Tribune Company The Latest (And Biggest) In A Growing List To Drop Associated Press

from the ouch dept

While the Associated Press was wasting time stupidly threatening to sue bloggers for pointing people to AP stories without paying, perhaps the folks there should have been paying a bit more attention to actually making sure its business model worked. As we’ve been noting, over the past few years, its strategy has put it in pretty much direct competition with its members (the AP is made up of numerous member newspapers).

That’s creating problems, as we’ve seen a variety of newspapers have recently been refusing to renew their contracts, notifying the AP that they don’t want to participate anymore. There have been some notable names, from the Minneapolis Star-Tribune to the Cleveland Plain Dealer, but none of the “major” newspaper companies had bailed… until now. The Tribune Company, publishers of the Chicago Tribune, the LA Times, the Baltimore Sun and others has surprised many by telling the AP it’s not renewing. That could be the big domino, as many other newspapers may follow suit. The article here notes even that some newspapers have been experimenting with picking days when they try to publish without a single AP story to see how it goes.

What’s amazing is that, so far, it doesn’t seem like the Associated Press recognizes that there’s a real problem. They simply seem to shrug off each defection. At some point, the AP needs to realize that it needs to change, rather drastically, if it’s going to survive. While the AP isn’t like an ordinary company — it’s a non-profit cooperative made up of member news organizations — that doesn’t mean it doesn’t need to have a working business model. Without that, and with big members dropping like flies, it won’t be able to exist at all.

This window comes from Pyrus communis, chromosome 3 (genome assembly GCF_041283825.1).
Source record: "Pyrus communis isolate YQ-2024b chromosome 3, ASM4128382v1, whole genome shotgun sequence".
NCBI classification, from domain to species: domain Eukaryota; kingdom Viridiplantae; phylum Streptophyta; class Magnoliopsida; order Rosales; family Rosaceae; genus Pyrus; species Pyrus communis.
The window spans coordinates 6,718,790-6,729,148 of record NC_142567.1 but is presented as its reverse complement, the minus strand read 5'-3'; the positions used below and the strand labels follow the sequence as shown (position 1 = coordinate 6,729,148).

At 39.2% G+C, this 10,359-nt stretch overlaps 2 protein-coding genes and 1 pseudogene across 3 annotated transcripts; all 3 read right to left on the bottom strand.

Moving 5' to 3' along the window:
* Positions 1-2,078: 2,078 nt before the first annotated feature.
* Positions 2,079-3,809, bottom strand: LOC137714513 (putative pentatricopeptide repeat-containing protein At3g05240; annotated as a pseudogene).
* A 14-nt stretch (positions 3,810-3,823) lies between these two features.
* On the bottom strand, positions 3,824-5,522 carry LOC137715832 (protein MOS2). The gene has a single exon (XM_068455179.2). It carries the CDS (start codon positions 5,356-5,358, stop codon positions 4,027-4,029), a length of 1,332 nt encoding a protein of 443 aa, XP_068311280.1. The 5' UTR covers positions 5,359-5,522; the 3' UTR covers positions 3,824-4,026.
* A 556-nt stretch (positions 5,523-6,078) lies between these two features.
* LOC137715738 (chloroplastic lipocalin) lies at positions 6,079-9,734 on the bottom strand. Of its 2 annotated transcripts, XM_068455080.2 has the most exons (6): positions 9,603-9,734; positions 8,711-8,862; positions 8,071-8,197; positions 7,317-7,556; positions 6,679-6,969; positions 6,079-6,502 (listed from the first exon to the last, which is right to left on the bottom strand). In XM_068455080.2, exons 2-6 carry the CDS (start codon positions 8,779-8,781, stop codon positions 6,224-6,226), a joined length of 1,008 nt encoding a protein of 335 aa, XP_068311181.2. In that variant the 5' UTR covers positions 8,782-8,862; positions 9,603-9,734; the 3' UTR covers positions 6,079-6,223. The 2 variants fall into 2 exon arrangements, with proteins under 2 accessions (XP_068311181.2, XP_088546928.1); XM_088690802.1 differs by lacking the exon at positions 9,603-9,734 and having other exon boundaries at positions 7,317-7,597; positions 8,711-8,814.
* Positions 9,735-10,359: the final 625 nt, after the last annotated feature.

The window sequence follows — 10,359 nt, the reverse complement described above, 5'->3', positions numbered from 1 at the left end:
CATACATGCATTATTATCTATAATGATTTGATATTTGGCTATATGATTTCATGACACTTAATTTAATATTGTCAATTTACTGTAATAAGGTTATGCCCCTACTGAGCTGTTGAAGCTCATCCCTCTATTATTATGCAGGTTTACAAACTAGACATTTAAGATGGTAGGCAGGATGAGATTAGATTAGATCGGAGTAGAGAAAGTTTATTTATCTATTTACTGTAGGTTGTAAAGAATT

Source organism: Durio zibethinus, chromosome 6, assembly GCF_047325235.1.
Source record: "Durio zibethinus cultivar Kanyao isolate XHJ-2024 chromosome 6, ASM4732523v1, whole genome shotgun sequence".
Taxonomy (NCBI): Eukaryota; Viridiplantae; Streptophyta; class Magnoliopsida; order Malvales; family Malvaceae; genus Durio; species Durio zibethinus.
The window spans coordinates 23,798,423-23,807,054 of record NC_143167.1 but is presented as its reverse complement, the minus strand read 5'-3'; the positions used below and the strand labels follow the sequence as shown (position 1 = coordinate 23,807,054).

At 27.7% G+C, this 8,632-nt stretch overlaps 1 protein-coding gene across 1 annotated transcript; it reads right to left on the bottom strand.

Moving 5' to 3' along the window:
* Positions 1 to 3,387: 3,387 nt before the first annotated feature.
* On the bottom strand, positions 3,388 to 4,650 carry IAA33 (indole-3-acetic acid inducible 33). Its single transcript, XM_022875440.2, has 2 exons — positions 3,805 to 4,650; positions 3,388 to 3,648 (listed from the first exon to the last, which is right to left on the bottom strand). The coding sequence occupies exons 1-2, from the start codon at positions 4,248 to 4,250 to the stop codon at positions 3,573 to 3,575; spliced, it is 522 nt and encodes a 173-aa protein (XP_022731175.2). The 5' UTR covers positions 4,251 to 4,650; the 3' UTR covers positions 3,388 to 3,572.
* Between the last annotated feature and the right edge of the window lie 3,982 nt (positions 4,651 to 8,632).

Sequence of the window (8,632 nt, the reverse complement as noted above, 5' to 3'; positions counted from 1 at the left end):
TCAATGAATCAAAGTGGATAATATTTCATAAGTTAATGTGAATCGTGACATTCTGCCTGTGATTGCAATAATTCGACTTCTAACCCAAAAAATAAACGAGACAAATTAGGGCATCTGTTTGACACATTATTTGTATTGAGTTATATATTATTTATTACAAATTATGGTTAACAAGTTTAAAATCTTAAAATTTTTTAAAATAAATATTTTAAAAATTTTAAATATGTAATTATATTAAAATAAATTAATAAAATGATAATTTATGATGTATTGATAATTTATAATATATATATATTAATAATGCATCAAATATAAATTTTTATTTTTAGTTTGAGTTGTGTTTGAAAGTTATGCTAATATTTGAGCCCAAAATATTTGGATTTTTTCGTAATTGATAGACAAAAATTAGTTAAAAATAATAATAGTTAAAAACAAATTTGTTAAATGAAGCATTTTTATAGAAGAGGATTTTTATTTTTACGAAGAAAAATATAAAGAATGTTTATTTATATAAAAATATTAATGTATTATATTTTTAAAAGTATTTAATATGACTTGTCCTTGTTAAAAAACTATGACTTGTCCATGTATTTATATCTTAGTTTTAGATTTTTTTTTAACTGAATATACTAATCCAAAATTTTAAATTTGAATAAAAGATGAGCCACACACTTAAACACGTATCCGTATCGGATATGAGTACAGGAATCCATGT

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Companies: associated press, tribune company

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Comments on “Tribune Company The Latest (And Biggest) In A Growing List To Drop Associated Press”

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Howard_NYC says:

roots of AP...

the orginating motive of AP and other such wire services was a lack of ‘feet on the ground’ in every locality… between zillions of pocket cameras, and an endless stream of eager bloggers that is no longer the case… never mind that thing about aggragating content… anybody with a T1 and a server can do that…

George Blake (user link) says:

Re: roots of AP...

If it’s “feet on the ground” that’s important, watch the growth of — aleady 1000 local editors and licencing more daily. Local editor writing about events in their ZIP codes and home towns –and making money in the process selling local ads and keepign 100% of the proceeds. Local editors also share in national advertising according to the traffic they build on their sites.

Joseph Durnal (user link) says:

Not a fan of AP

I think that the Internet has made the AP obsolete. I bounce around to a few different news web sites, a couple of papers and a couple of TV networks and what do I see, the same story 4 or 5 times, with the exact same coverage. Somehow I keep going back, and falling for the same old stuff, hoping to read about something from a different point of view, but that is rare.

ken from illinois says:

The AP is intelligence challenged

Most of the AP filler articles that I noticed in the Chicago Tribune were written by a moron. If the articles had any component of complexity, e.g., science, technology, the articles were clearly not adequately researched and were written in the style of a 7th grader. If the articles were a simple news fact, the article typically challenged your reading skills as it did not unfold the information clearly. Then, of course, if the article was political in nature, the presentation was clearly biased. The AP has a clear business vision: “we can be dumber than Larry or Larry’s brother Larry”.

Danny (profile) says:

AP has dug itself into a hole

The Tribune’s announcement will likely be a tipping point, bringing other papers along and forcing the AP to react in some way (likely by changing the financial model.)

Given the two year notice required, it would be stupid for any paper NOT to file notice they are leaving in two years. The AP will almost certainly take papers back – and notice provides a two year window for negotiation while preparing for alternative news sources.

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